#david wengrow Tumblr posts

  • waterbodiez
    18.05.2022 - 4 days ago

    “The Roman Law conception of natural freedom is essentially based on the power of the individual (by implication, a male head of household) to dispose of his property as he sees fit. In Roman Law property isn’t even exactly a right, since rights are negotiated with others and involve mutual obligations; it’s simply power - the blunt reality that someone in possession of a thing can do anything he wants with it, except that which is limited ‘by force or law’. This formulation has some peculiarities that jurists have struggled with ever since, as it implies freedom is essentially a state of primordial exception to the legal order. It also implies property is not a set of understandings between people over who gets to use or look after things, but rather a relation between a person and an object characterized by absolute power.

    ...West Indian sociologist Orlando Patterson, who points out that Roman Law conceptions of property (and hence freedom) essentially trace back to slave law. The reason it is possible to imagine property as a relationship of domination between a person and a thing is because, in Roman Law, the power of the master rendered the slave a thing (res, meaning an object), not a person with social rights or legal obligations to anyone else. Property law, in turn, was largely about the complicated situations that might arise as a result. It is important to recall, for a moment, who these Roman jurists actually were that laid down the basis of our current legal order - our theories of justice, the language of contract and torts, the distinction of public and private and so forth. While they spent their public lives making sober judgements as magistrates, they lived their private lives in households where they not only had near-total authority over their wives, children and other dependents, but also had all their needs taken care of by dozens, if not hundreds of slaves.”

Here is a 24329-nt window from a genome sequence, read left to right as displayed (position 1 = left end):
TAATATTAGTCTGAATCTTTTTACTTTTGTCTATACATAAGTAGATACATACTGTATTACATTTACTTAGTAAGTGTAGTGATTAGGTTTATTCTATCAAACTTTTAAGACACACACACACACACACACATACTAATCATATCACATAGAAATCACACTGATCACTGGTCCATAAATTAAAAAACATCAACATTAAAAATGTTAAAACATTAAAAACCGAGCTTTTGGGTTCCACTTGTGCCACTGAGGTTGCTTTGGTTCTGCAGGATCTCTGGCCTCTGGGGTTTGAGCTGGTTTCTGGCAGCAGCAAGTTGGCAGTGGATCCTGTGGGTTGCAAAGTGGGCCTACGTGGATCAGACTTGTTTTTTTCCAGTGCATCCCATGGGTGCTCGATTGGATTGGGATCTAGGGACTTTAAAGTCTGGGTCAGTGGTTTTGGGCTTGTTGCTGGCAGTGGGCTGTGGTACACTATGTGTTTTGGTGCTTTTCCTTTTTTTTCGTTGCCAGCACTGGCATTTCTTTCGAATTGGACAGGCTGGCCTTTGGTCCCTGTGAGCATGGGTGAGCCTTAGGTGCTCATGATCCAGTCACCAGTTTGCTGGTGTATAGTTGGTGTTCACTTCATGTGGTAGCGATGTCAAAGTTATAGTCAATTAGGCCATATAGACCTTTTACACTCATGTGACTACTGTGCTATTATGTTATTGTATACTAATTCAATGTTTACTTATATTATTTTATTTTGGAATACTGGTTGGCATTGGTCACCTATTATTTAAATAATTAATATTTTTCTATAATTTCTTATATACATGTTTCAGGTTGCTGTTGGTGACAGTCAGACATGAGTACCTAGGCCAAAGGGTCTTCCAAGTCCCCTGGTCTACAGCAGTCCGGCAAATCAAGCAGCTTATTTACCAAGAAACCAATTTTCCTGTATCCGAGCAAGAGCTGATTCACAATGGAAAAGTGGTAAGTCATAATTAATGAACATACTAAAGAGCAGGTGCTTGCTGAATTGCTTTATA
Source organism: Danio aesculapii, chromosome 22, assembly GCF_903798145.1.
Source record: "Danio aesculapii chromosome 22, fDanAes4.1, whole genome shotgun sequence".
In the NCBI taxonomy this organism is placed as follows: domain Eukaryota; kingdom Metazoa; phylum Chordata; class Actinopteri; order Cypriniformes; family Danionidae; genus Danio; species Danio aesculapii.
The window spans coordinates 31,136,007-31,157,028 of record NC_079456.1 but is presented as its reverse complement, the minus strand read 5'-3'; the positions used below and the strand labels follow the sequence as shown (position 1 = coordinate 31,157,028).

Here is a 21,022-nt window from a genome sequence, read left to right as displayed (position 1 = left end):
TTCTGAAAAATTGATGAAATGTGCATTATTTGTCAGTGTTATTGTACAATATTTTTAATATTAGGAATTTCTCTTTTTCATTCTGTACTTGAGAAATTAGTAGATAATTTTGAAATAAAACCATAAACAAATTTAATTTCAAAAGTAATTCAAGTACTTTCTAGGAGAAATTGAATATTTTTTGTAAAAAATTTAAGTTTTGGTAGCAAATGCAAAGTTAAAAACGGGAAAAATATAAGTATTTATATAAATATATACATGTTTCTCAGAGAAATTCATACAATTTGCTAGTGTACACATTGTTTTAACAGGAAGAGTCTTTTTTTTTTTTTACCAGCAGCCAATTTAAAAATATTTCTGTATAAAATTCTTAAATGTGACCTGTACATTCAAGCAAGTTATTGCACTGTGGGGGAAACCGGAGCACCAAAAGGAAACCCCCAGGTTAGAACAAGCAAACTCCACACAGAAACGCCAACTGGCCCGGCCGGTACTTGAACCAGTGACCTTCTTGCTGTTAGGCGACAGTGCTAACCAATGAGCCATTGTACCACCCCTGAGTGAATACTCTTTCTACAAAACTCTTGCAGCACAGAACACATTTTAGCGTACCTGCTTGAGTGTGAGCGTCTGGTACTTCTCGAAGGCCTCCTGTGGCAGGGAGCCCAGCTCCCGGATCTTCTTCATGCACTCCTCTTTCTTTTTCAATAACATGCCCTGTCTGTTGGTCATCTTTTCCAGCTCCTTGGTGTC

- The Dawn of Everything by David Graeber and David Wengrow

    #grace if you see this -- we have to discuss when i see you next #the dawn of everything #david graeber#david wengrow#text
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  • neoretrobibliomartini-x
    11.05.2022 - 1 week ago